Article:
Andy Murray appeared to have been unsettled by something shortly before his quarter final match at Wimbledon, which he lost in straight sets.
In the second set, Murray was heard muttering the words “shut the f*** up” to himself, while in the third, as he struggled to say in the game, he said: “Five minutes before the f***ing match.”
After his defeat, the defending champion admitted that he had not got the start he would have liked. “My start to the match was poor. I started the match badly and I think that gave him confidence,” he said. “I should have done a better job at the beginning of the match of making it tougher for him, and I didn’t manage to do that.”
His opponent, Grigor Dimitrov, suggested after the game that he knew Murray would not be at his best from the moment they warmed up. “I think it’s just a feeling,” he said. “I have practised quite a few times with him and I know how he is striking the ball when he is at his best, I know how he is playing when he is not at his best. I think it’s just a feeling that I had.”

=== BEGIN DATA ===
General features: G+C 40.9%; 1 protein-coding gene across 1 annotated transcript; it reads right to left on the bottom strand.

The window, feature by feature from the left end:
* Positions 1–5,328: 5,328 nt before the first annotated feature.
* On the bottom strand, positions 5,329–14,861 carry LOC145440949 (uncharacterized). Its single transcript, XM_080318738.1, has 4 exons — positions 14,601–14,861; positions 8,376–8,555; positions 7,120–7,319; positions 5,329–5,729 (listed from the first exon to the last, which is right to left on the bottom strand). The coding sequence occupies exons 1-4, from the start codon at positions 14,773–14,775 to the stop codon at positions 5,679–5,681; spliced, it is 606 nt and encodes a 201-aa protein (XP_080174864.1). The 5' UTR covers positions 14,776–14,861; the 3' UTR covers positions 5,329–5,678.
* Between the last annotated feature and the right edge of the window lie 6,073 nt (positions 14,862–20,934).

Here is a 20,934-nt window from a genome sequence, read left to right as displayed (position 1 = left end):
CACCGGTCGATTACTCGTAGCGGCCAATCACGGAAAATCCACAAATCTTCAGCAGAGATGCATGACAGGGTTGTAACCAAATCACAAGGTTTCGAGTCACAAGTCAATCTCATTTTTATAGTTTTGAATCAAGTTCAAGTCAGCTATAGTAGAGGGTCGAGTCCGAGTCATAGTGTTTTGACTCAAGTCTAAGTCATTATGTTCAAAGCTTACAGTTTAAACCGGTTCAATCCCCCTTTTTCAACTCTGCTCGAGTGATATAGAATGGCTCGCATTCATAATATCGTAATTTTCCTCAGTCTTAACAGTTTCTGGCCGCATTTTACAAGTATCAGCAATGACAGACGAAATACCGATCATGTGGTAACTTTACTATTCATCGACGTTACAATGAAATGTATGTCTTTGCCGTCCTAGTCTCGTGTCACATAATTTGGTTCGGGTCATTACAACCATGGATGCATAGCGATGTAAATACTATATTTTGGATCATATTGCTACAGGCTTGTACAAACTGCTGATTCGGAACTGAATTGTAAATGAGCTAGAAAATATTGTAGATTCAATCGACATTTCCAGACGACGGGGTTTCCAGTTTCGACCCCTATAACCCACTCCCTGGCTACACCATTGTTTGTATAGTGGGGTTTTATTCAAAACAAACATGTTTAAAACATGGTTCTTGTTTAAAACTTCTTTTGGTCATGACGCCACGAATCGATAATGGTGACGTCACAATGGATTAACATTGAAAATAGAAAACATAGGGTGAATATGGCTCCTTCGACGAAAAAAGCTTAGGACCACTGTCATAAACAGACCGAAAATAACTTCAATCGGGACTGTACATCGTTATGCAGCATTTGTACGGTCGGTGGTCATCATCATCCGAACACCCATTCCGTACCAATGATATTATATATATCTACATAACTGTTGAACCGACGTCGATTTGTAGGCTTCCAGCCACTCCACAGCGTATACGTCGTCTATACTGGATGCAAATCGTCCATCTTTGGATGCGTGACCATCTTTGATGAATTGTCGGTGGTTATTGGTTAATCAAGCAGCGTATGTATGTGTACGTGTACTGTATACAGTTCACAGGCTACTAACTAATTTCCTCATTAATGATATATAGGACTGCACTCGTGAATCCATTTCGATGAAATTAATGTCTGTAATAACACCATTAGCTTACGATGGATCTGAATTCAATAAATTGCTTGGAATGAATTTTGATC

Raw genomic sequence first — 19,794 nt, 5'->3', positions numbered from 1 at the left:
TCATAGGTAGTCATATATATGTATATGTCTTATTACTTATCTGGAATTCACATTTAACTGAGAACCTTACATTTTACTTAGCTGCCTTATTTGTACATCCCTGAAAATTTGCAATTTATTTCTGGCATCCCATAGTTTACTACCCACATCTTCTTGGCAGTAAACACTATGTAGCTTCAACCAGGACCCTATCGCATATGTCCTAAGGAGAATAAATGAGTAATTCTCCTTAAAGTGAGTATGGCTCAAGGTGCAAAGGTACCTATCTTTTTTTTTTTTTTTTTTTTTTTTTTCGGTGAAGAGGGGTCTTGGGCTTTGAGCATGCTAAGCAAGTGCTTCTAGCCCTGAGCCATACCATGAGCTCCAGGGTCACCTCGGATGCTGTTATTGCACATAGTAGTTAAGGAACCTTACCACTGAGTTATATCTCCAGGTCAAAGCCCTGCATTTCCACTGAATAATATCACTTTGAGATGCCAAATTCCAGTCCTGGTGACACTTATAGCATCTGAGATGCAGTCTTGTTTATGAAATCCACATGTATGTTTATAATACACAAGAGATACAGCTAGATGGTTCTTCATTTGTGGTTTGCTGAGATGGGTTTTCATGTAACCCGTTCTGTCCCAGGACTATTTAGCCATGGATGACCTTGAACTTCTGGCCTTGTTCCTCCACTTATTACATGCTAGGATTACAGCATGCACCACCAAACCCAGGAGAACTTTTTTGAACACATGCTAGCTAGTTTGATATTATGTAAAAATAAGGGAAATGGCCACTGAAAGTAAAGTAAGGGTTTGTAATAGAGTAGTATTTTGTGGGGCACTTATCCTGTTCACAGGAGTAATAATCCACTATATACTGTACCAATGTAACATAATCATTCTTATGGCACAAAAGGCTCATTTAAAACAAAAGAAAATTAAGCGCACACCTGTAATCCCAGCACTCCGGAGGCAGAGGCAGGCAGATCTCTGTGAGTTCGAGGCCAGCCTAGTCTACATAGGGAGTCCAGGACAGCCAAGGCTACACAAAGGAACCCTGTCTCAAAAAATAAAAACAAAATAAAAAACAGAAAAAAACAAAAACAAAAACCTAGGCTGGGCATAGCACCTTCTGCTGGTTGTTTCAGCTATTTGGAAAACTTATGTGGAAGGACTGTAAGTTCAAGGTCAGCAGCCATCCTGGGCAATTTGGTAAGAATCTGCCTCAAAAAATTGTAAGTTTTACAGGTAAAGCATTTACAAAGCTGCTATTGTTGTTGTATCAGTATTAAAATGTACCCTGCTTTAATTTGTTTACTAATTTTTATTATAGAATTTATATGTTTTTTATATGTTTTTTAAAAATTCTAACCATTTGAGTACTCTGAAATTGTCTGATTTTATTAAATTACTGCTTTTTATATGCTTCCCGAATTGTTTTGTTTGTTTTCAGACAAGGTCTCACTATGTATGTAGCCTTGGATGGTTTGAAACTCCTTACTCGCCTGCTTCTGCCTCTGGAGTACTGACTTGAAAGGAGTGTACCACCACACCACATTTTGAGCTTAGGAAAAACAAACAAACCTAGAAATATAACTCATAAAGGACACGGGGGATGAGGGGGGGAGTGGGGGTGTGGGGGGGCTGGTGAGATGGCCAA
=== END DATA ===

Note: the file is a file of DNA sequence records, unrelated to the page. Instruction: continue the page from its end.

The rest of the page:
Murray’s spokesman Matt Gentry, who was sitting in the players’ box, said he had not heard Murray’s exasperated cries but admitted that the British number one had been “off his game”. He said: “He always mutters to himself. Occasionally his language is a bit colourful and he does talk to himself. I think they were utterances of frustration.”
Murray’s defeat adds to a disappointing summer of sport for the UK, coming after England were knocked out of the football World Cup in Brazil at the group stage – their earliest exit since 1958.
Stephen Heal, 39, from St Albans, who was watching from the stands at Centre Court today, said: “It was very sad and disappointing. It was as if Murray wasn’t trying. There was a sense of disappointment in the crowd. One bloke said: ‘He is just not in it’ and I think that is the way to put it.”
Politicians were also quick to pass on their commiserations after Murray’s loss. Scotland’s First Minister, Alex Salmond, wrote on Twitter: “Hard luck Andy. Roll on the US Open – definitely more grand slams to come!”
David Cameron’s official spokesman said: “Fans up and down the country will be disappointed but also looking forward to him bouncing back in future tournaments and at future Wimbledons. One of the things it points to is the strength in depth of the game in general.”